After doing the above, I got the following error:

System.IO.FileNotFoundException: Could not load file or assembly file:///C:\Program Files\Common Files\Microsoft Shared\Web Server Extensions\12\Template\Features\<MyFeatureFolder>\<InfopathCodeBehind>.dll or one of its dependencies. The system cannot find the file specified.

It turns out that when the xsn is deployed through upload form template on the applications tab of central admin, a feature is created on the fly on the file system. When this feature is created, SharePoint extracts the dll from the xsn so that the dll sits beside the xsn in the features folder. See the screenshots below.



This was a little surprising that it is extracted, as the dll exists in the xsn. Anyway, from that, I altered feature so that it contained the dll extracted from the xsn. Note that this was a manual step – to do this i did the following:

  1. Copy xsn file and rename .cab.
  2. Extract dll from .cab and put in relevant location in your features folder
  3. Ensure that feature.xml and elements.xml contain a reference to the dll.

SharePoint: Infopath error when accessing external data

I had an issue yesterday where an infopath form published in SharePoint was accessing webservices on another server (on a different domain). Whereas this was working fine when I was testing the infopath form directly on the SharePoint server, when i accessed the form off-box, I got the following error:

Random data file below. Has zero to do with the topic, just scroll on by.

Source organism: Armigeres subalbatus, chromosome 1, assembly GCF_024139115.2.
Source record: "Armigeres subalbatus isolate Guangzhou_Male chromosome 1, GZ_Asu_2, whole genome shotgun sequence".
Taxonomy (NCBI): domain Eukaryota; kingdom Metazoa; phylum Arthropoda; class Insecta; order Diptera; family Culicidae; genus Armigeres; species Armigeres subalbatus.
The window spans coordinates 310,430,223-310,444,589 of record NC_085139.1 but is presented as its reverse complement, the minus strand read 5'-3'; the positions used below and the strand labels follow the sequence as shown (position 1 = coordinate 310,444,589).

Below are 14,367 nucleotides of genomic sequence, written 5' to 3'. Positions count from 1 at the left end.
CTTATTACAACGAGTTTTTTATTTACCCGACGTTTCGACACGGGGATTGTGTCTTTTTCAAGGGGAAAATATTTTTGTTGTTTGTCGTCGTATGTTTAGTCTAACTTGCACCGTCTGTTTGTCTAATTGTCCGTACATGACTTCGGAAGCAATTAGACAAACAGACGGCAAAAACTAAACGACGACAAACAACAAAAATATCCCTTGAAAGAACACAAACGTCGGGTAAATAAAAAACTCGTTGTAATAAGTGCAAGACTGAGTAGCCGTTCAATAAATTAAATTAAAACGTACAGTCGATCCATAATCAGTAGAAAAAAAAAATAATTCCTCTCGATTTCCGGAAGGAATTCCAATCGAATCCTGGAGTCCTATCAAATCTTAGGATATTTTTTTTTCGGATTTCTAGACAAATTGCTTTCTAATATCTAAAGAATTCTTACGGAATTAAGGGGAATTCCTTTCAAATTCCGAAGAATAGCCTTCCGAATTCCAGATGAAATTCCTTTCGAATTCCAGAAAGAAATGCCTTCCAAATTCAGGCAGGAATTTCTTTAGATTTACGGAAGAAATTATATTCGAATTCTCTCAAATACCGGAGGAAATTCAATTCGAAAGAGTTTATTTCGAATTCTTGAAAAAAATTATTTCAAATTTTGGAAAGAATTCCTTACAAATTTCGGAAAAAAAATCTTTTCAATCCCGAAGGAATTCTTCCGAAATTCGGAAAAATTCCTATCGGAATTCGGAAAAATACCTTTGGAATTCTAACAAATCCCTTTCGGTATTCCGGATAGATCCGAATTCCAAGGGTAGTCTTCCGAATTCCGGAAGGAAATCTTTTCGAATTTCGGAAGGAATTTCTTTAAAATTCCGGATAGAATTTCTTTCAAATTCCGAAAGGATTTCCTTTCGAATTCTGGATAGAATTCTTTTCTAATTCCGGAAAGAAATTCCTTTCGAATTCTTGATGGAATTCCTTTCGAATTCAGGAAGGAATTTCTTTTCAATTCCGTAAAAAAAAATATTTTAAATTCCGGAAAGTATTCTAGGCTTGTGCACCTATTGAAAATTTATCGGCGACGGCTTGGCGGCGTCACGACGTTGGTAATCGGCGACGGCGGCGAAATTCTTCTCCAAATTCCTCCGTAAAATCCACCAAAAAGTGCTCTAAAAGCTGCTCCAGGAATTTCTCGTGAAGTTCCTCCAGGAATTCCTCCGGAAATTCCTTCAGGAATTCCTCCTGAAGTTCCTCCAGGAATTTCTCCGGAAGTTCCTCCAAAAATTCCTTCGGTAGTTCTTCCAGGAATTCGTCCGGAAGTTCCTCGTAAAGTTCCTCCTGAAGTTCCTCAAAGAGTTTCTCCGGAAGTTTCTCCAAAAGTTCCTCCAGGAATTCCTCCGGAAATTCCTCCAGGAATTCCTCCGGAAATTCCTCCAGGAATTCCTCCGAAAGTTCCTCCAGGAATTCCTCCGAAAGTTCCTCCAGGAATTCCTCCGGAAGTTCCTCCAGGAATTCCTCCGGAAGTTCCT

An error occurred accessing a data source.
An entry has been added to the Windows event log of the server.
Log ID: 5566

It turns out that this is because of the ntlm double hop issue – in that credentials from the users browser are passed to the SharePoint server, but are not passed to the webservice. This is a well known issue and to resolve this, you typically need to implement kerberos authorisation instead of ntlm.

The workaround to this (although less than ideal) is to embed the credentials to access the webservice in the data connection file (stored in the data connections library in sharepoint central admin). Fortunately this library does not permit people to download and view credentials in plain text. To implement this workaround, simply alter your data connection files to contain the following:

    <udc:UseExplicit CredentialType=”NTLM”>

SharePoint: Content Deployment Errors

Just a quicknote – I have recently been doing a lot with stsadm import and export, and have experienced intermittent errors, such as “FatalError: The element ‘FieldTemplate’ in namespace ‘urn:deployment-manifest-schema’ has invalid child element ‘Field’ in namespace’. “. It turns out that this was a sharepoint bug – fortunately a hotfix is available at

Also another quicknote: when using stsadm import and export, or the content deployment api, you will get errors if the user you are running as does not have rights on the appropriate content database.